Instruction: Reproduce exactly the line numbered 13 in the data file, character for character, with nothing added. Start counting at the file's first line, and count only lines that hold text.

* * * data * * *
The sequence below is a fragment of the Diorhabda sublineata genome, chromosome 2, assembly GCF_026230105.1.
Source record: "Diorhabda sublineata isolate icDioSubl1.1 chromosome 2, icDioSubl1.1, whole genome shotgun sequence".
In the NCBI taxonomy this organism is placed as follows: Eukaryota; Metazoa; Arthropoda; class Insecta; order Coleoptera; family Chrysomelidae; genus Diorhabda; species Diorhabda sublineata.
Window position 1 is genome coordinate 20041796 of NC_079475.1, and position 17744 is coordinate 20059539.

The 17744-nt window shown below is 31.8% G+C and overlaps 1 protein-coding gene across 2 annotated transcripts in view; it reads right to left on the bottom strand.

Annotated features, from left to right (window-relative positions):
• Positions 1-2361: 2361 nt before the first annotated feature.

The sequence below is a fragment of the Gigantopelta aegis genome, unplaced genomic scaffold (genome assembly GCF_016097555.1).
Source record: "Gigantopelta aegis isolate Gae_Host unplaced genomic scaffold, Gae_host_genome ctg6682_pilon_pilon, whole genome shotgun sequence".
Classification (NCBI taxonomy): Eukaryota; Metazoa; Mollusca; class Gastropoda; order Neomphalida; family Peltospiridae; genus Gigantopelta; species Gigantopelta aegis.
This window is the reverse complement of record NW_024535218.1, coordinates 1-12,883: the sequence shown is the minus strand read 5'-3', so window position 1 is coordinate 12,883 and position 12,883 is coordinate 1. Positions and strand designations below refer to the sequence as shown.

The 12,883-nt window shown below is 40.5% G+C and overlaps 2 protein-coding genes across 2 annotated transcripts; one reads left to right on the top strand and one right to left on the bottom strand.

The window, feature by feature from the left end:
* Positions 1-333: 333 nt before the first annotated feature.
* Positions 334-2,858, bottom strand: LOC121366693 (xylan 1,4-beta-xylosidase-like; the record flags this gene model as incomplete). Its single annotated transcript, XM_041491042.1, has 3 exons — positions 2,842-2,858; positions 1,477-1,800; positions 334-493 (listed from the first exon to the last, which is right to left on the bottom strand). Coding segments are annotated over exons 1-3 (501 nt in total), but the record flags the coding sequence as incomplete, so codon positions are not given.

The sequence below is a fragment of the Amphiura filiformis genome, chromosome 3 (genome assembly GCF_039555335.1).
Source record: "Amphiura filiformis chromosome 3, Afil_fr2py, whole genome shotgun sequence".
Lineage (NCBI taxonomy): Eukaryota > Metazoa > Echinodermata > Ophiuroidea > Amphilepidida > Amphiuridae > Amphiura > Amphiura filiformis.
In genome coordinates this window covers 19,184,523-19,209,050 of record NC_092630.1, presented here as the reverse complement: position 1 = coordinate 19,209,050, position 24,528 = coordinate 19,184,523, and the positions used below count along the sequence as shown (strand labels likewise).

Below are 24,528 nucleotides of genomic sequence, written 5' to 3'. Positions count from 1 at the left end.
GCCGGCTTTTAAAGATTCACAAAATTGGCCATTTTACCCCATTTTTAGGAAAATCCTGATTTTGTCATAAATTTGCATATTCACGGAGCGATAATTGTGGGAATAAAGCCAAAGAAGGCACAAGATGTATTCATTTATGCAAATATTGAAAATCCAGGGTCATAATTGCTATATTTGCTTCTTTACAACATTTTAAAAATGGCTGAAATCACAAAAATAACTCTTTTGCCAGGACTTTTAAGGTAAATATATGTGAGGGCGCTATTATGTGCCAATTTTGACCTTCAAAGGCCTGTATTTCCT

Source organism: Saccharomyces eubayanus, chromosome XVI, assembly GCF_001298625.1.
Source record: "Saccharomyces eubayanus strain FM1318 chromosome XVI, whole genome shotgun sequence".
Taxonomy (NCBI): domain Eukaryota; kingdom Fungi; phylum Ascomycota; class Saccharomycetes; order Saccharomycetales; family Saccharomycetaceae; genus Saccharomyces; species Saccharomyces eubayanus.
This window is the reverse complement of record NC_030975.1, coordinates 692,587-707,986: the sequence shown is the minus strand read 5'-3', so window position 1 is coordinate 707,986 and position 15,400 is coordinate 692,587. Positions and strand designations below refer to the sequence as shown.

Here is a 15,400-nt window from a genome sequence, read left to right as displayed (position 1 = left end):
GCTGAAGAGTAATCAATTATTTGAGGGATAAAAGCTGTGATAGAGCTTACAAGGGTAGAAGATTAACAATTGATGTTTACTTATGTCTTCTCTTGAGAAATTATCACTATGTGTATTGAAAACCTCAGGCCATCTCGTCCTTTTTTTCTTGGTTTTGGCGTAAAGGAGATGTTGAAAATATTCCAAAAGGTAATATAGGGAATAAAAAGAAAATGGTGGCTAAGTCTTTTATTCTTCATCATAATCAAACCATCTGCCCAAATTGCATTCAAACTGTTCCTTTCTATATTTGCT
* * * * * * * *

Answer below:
The window, feature by feature from the left end: